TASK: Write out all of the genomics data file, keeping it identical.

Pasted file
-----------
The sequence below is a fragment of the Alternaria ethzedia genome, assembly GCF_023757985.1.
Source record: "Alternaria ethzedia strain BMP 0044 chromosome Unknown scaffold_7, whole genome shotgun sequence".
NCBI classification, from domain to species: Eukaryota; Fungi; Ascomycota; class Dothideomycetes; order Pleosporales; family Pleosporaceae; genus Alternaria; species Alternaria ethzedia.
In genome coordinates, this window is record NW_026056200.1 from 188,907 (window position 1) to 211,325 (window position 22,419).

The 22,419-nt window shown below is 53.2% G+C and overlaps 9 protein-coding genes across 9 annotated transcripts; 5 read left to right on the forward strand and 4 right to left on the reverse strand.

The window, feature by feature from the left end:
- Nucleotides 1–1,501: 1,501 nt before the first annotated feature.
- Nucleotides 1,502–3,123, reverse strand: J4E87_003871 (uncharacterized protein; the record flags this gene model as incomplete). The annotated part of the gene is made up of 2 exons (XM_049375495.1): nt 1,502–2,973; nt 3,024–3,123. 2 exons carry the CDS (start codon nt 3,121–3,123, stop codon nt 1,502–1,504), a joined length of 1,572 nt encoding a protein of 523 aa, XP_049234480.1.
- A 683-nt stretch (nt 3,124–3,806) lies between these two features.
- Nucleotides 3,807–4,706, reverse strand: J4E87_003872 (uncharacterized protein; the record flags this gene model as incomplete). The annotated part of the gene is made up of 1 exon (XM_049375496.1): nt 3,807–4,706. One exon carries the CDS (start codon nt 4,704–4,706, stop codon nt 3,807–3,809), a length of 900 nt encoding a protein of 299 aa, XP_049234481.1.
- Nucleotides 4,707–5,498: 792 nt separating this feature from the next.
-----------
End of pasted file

The sequence below is a fragment of the Alternaria ethzedia genome, assembly GCF_023757985.1.
Source record: "Alternaria ethzedia strain BMP 0044 chromosome Unknown scaffold_7, whole genome shotgun sequence".
NCBI classification, from domain to species: Eukaryota; Fungi; Ascomycota; class Dothideomycetes; order Pleosporales; family Pleosporaceae; genus Alternaria; species Alternaria ethzedia.
In genome coordinates, this window is record NW_026056200.1 from 188,907 (window position 1) to 211,325 (window position 22,419).

The 22,419-nt window shown below is 53.2% G+C and overlaps 9 protein-coding genes across 9 annotated transcripts; 5 read left to right on the forward strand and 4 right to left on the reverse strand.

The window, feature by feature from the left end:
- Nucleotides 1–1,501: 1,501 nt before the first annotated feature.
- Nucleotides 1,502–3,123, reverse strand: J4E87_003871 (uncharacterized protein; the record flags this gene model as incomplete). The annotated part of the gene is made up of 2 exons (XM_049375495.1): nt 1,502–2,973; nt 3,024–3,123. 2 exons carry the CDS (start codon nt 3,121–3,123, stop codon nt 1,502–1,504), a joined length of 1,572 nt encoding a protein of 523 aa, XP_049234480.1.
- A 683-nt stretch (nt 3,124–3,806) lies between these two features.
- Nucleotides 3,807–4,706, reverse strand: J4E87_003872 (uncharacterized protein; the record flags this gene model as incomplete). The annotated part of the gene is made up of 1 exon (XM_049375496.1): nt 3,807–4,706. One exon carries the CDS (start codon nt 4,704–4,706, stop codon nt 3,807–3,809), a length of 900 nt encoding a protein of 299 aa, XP_049234481.1.
- Nucleotides 4,707–5,498: 792 nt separating this feature from the next.